Chinese attitudes to sport, riddled with paradox?

Jacques Rogge, the president of the International Olympic Committee was recently in Nanjing for the 10th Chinese National Games, a domestic event held every four years. Despite the fact that Nanjing won’t host another national games for a long time nor will the city play host to Olympic events, he was faced with Chinese grandeur on a truly massive scale: “a newly built, socking great Olympic park (flame, multi-storey media centre, eight-lane access highway, the lot) of such a breathtaking scale and futuristic beauty that Athens and Sydney look like amateurs. The swimming complex is possibly the most stunning in the world.”

Sport in China and the Olympics in particular are more about “fulfilling ideology and international vanity than a genuine appetite.”

For the Chinese, this is a matter of pride. For visitors of a more western mentality and only a smattering of knowledge of poverty levels in parts of this country, the words scandal and white elephant seem more appropriate.

A westerner may assume that, at the very least, the 70,000-seat stadium may be given over to community use, but amateur sport is a concept that barely exists in Chinese culture.

Indeed, Chinese attitudes to sport are riddled with paradox. It is true that the Chinese are not great partakers in sport, but they do not appear to be great fans of it either. The professional football league here, for instance, receives such miserable attendances that the clubs struggle for financial survival. The Chinese Open tennis event recently was a desert of empty seating.

Those 70,000 seats in the main athletics stadium here are a case in point. They were nearly filled on Thursday night for the men’s 110m hurdles final. This was because Liu Xiang was running and a combination of good looks and an Olympic gold medal make Liu a hot ticket. The Chinese crowd do the celebrity thing with great gusto: they shriek when he walks into the stadium, they shriek even more when he strips off his shirt. And when he has finished his race, they all get up and leave. Thus did the stadium suddenly return to where it had been before – less than a third full – and so it would remain.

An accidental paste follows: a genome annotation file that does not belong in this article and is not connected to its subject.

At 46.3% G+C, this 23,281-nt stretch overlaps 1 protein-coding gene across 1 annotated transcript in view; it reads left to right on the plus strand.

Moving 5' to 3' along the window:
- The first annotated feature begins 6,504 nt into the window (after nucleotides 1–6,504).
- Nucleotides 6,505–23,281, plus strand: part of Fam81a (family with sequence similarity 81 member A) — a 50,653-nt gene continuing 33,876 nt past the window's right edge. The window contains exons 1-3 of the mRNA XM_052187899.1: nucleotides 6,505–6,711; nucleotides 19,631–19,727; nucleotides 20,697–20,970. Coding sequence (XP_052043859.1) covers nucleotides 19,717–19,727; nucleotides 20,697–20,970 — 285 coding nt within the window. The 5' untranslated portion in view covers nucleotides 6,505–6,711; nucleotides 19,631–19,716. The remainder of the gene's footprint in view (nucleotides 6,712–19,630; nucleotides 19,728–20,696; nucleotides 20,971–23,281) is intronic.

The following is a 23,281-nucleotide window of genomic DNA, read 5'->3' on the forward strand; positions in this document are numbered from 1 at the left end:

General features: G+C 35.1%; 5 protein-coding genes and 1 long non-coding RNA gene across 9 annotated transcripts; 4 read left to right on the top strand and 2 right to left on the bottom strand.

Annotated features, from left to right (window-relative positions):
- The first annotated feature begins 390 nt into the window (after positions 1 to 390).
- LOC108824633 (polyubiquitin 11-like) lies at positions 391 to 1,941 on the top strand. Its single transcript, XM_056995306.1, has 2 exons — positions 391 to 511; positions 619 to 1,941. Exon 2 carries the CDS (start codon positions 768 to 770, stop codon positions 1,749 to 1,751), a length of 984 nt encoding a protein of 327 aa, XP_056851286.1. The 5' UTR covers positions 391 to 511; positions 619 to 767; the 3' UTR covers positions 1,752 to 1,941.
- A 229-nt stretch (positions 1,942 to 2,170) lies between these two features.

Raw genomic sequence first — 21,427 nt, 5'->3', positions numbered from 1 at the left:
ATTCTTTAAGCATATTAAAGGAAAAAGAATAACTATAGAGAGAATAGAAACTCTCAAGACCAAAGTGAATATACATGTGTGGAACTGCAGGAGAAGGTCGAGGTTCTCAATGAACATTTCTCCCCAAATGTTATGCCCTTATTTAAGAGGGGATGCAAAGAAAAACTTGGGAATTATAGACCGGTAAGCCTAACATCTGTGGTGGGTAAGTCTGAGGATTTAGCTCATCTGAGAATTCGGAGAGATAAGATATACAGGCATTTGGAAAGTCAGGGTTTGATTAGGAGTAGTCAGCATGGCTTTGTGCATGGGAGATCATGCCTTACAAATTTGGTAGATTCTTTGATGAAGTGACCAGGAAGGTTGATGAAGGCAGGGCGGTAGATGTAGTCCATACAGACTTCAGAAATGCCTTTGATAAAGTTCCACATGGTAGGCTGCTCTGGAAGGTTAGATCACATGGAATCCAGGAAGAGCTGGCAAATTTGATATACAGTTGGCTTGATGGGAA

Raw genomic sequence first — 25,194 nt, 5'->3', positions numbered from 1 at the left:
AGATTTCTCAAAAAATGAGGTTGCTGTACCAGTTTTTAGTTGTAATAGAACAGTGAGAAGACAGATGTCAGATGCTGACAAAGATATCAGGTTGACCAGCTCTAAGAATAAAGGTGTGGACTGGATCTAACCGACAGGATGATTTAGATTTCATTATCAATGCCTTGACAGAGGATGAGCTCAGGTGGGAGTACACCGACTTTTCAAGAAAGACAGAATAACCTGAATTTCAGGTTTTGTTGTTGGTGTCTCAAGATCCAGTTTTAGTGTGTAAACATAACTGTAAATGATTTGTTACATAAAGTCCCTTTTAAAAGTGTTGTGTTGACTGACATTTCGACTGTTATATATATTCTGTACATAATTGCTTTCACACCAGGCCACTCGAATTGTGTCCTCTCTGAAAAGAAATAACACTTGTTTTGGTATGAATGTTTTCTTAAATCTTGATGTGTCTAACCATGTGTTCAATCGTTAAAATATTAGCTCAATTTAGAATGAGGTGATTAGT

liu-xiang.jpg
The photogenic Liu Xiang

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Richard Burger is the author of Behind the Red Door: Sex in China, an exploration of China's sexual revolution and its clash with traditional Chinese values.

The Discussion: 14 Comments

Hmm, “pride”, “face”. Hate to admit it, but have to agree. Got so annoyed with the sports commentators during the World Athletics championships who were bemoaning the fact that China hadn’t got enough medals. “Do you have to be the world leaders in every single sporting event before you can feel good about yourselves? For crying out loud, can’t you just be proud of the achievements currently made by Chinese athletes and leave some sports for ‘our’ rest-of-the-world to excel in?”

October 31, 2005 @ 12:41 am | Comment

The olympics has always been about blind nationalism and international vanity hasn’t it?

Every four years people suddenly develop a massive interest in a set of sports they’d probably never even heard of before – in which coincidentally their nation has a medal chance – and then lose interest in it a week later. I must admit I’ve never really understood everyone’s obsession with the Olympics.

The Olympics and China seem to me to be a perfect fit …

October 31, 2005 @ 1:04 am | Comment

Do you really need us to answer ‘no’ on behalf of the Middle Kingdom/glorious Han Chinese race?

October 31, 2005 @ 1:04 am | Comment

Speaking of Chinese athletes, have you read the really sordid stories about how some of them behaved at the national games recently? Shocking. I mean, we all know some athletes will take steroids and do all they can to win. But it sounded like some of these guys were ready to knife one another in public to gain a yard.

October 31, 2005 @ 1:22 am | Comment

Richard’s right – these games were a disgrace. Disqualifications, cheating, corruption, rigged races. It was a display of the very worst of sport.

October 31, 2005 @ 2:23 am | Comment

The guy who wrote that article hasn’t any clue at leasst of football in China. The reason why the people don’t go to see the football games any more is not because they are not interested but because the league is corrupt to the core. In contrary I met a lot of Chinese who are big football fans but are just boycoting theire leagues because it’s no fun to see faked games.